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Hungary has one of Europe’s most dynamic histories. Continually invaded and then occupied by the Ottoman Turks, Hungary eventually regained its independence and built up into an empire of over 50 million people. This empire was shattered by World War I, but Hungary maintained its grand architecture from its imperial and medieval days. Today, see the country’s buildings telling its epic history, while its culture tells a much quieter story of folk traditions and a relaxed spa culture.
Find Hungary’s grandest buildings in the imperial capital of Budapest. Notice the hilltop Buda Castle, which has existed in some form on the Danube River’s west bank since the 13th century. Explore other grand structures on Castle Hill (Varhegy), including the pointed towers of the Fisherman’s Bastion offering panoramic views of the Danube and the Hungarian Parliament Building on the east bank.
The architecture in Hungary’s smaller towns reflects its ancient history as well. Northeast of Budapest, visit Eger to see the grand Eger Castle, built to repel 16th-century Turkish attacks. In the southerly town of Pecs, look for the historic Mosque Church.
Take a break from Hungarian history at one of many geothermal spas scattered throughout the nation. The most famous is Széchenyi Thermal Baths, one of the largest bath complexes in Europe. For the most natural experience, relax in the 101.3-degree-Fahrenheit (38.5-degree-Celsius) waters of Lake Héviz, a very large geothermal lake.
As a result of the geological activity that causes its hot springs, Hungary also features many underground cave networks. Aggtelek National Park outside of Eger features Baradla Cave, the largest of Hungary’s limestone caves.
Reach Hungary by plane via the international airport outside Budapest. For a more memorable experience, arrive by Danube ferry from Vienna or Bratislava. From Budapest, you can also take Danube cruises through the flat Hungarian countryside.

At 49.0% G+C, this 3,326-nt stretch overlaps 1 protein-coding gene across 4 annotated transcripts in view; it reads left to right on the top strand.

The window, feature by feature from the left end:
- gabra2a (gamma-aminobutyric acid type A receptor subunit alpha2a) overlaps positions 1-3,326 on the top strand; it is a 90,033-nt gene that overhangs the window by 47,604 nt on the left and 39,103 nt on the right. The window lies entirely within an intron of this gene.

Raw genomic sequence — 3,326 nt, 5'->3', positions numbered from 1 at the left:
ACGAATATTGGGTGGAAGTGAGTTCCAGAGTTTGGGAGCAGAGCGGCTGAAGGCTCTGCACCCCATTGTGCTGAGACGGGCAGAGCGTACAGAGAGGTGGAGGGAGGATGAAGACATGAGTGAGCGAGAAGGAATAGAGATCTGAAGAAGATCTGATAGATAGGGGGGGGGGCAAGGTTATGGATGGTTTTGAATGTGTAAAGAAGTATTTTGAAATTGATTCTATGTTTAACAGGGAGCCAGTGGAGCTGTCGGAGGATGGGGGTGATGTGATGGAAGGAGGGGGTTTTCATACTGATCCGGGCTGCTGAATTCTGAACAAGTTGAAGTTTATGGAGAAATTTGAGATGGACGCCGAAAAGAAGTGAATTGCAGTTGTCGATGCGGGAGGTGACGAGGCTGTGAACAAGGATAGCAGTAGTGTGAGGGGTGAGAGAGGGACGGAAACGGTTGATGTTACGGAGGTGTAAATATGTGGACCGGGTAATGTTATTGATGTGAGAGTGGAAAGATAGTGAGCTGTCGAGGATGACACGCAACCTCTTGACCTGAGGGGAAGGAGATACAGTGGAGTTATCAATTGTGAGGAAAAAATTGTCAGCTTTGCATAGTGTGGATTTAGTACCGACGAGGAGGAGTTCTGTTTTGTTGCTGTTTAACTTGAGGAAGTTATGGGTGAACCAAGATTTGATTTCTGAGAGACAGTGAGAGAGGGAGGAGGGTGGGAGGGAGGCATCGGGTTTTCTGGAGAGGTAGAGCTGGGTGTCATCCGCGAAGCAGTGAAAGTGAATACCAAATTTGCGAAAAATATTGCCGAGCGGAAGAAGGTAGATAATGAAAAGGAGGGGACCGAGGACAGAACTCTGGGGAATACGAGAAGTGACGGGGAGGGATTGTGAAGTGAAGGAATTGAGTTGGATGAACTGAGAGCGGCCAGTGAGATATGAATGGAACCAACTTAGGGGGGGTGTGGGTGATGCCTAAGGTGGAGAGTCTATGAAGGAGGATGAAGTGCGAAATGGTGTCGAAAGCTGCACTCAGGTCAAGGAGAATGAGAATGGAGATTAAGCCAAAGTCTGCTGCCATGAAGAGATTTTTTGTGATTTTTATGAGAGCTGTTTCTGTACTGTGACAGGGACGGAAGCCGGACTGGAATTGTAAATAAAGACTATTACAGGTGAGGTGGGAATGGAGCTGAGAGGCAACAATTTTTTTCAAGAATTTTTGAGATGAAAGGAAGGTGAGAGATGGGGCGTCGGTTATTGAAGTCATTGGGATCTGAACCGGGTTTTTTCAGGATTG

Located in 05. Belváros - Lipótváros, this hotel is within a 10-minute walk of Danube Palace, St. Stephen's Basilica, and Szechenyi Chain Bridge. Parliament Building and Hungarian State Opera House are also within 15 minutes.
Continental Hotel Budapest is located in the heart of Budapest, 2.5 blocks west of Blaha Lujza tér Metro Station. The Great Synagogue, 4 blocks away, is the largest synagogue in Europe. Guests can take a leisurely walk across the Chain Bridge to Buda Castle, 2 miles (3 km) west.
Located in Andrassy, this hotel is within a 5-minute walk of Andrassy Avenue, Hungarian State Opera House, and Gozsdu Courtyard. St. Stephen's Basilica and Dohany Street Synagogue are also within 10 minutes.
Located in Budapest City Centre, this luxury hotel is within 1 mi (2 km) of Claustrophilia, Hungarian National Museum, and Arena Plaza Shopping Mall. Hungarian State Opera House and St. Stephen's Basilica are also within 2 mi (3 km).
Combining luxury and modernity, this hotel is just a 3-minute walk from the Astoria Metro Station, 3 blocks from Hungarian National Museum, 4 blocks from the Danube River, and 7 blocks from St. Stephen's Basilica.
Known for its friendly and gracious service, this boutique hotel is on the Pest side of Budapest, in the historical Palace Quarter. The Museum of Applied Arts is 3 blocks away, and the Hungarian National Museum is about a 5-minute walk. Grand Boulevard is nearby.
Danubius Hotel Astoria City Center is located on one of Budapest's main streets, a 5-minute walk from the Hungarian National Museum. The UNESCO-listed Castle District is right across the Danube River, less than 2 miles (3.2 km) away, and guests can climb Castle Hill to soak up panoramic views.
Impressive landmark building with imposing Neo-classical façade and soaring glass atrium, set on Pest's busy Erzsébet Avenue, and housing shops, a spa, ballroom and conference centre.